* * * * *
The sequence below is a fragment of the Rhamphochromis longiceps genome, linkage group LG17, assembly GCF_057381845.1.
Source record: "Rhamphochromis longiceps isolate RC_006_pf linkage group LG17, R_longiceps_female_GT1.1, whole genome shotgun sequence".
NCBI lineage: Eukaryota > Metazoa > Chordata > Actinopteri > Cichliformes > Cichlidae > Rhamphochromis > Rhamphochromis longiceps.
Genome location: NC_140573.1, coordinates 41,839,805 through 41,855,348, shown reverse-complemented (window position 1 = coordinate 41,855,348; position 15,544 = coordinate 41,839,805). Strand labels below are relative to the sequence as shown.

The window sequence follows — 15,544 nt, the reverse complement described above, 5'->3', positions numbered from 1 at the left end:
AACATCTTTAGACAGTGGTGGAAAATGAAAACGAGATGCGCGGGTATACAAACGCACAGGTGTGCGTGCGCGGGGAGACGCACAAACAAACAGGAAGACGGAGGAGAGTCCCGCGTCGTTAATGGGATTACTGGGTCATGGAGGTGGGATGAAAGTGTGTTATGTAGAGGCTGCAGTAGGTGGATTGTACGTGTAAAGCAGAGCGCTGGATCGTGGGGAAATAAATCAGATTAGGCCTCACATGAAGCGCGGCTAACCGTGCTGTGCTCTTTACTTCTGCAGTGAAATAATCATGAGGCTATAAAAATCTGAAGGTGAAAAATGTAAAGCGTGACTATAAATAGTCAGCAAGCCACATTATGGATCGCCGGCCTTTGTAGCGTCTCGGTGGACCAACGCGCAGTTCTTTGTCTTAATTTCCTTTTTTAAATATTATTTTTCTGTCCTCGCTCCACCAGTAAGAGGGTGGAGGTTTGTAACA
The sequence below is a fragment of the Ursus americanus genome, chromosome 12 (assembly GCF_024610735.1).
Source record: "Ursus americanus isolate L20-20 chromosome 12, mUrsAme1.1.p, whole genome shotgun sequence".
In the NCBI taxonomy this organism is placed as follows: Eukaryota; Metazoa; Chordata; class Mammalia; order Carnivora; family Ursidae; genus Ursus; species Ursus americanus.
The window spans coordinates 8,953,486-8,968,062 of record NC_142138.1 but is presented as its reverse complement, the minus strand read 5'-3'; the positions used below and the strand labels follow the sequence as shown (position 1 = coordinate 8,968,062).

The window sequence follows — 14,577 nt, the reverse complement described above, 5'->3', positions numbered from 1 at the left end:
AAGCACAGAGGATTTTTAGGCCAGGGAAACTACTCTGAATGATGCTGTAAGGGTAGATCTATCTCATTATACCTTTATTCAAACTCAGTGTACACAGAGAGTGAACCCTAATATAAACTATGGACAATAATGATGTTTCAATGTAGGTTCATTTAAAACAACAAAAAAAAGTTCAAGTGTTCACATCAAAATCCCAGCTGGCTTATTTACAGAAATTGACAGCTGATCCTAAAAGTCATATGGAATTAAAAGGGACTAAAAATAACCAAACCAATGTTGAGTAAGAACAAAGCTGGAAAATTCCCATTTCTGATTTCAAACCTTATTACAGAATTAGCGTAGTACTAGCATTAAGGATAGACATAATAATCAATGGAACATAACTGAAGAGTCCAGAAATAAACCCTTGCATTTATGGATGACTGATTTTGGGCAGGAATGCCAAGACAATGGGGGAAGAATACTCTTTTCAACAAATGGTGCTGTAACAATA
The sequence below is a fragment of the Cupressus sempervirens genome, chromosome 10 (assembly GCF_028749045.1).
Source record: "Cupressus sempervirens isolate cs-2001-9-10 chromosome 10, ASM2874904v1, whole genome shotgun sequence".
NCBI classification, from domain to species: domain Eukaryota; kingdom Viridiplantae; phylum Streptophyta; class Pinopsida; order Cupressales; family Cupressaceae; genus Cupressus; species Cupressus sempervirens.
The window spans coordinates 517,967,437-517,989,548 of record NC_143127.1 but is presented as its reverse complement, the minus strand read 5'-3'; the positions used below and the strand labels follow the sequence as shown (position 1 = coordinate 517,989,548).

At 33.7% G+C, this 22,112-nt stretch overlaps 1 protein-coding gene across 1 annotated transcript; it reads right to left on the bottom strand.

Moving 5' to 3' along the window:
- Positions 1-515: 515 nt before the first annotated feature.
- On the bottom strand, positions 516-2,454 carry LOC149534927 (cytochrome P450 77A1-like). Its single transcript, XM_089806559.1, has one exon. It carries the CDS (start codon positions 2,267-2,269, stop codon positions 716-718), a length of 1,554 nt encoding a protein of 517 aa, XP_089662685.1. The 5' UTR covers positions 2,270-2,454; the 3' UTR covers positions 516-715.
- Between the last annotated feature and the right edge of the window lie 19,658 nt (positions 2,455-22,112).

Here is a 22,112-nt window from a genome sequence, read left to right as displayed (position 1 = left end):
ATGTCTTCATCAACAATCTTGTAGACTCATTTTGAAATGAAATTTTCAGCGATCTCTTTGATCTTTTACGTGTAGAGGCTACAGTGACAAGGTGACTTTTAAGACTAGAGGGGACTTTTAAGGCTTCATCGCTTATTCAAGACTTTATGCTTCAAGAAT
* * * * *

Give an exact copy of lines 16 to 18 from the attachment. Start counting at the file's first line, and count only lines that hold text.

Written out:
The window spans coordinates 517,967,437-517,989,548 of record NC_143127.1 but is presented as its reverse complement, the minus strand read 5'-3'; the positions used below and the strand labels follow the sequence as shown (position 1 = coordinate 517,989,548).

At 33.7% G+C, this 22,112-nt stretch overlaps 1 protein-coding gene across 1 annotated transcript; it reads right to left on the bottom strand.

Moving 5' to 3' along the window: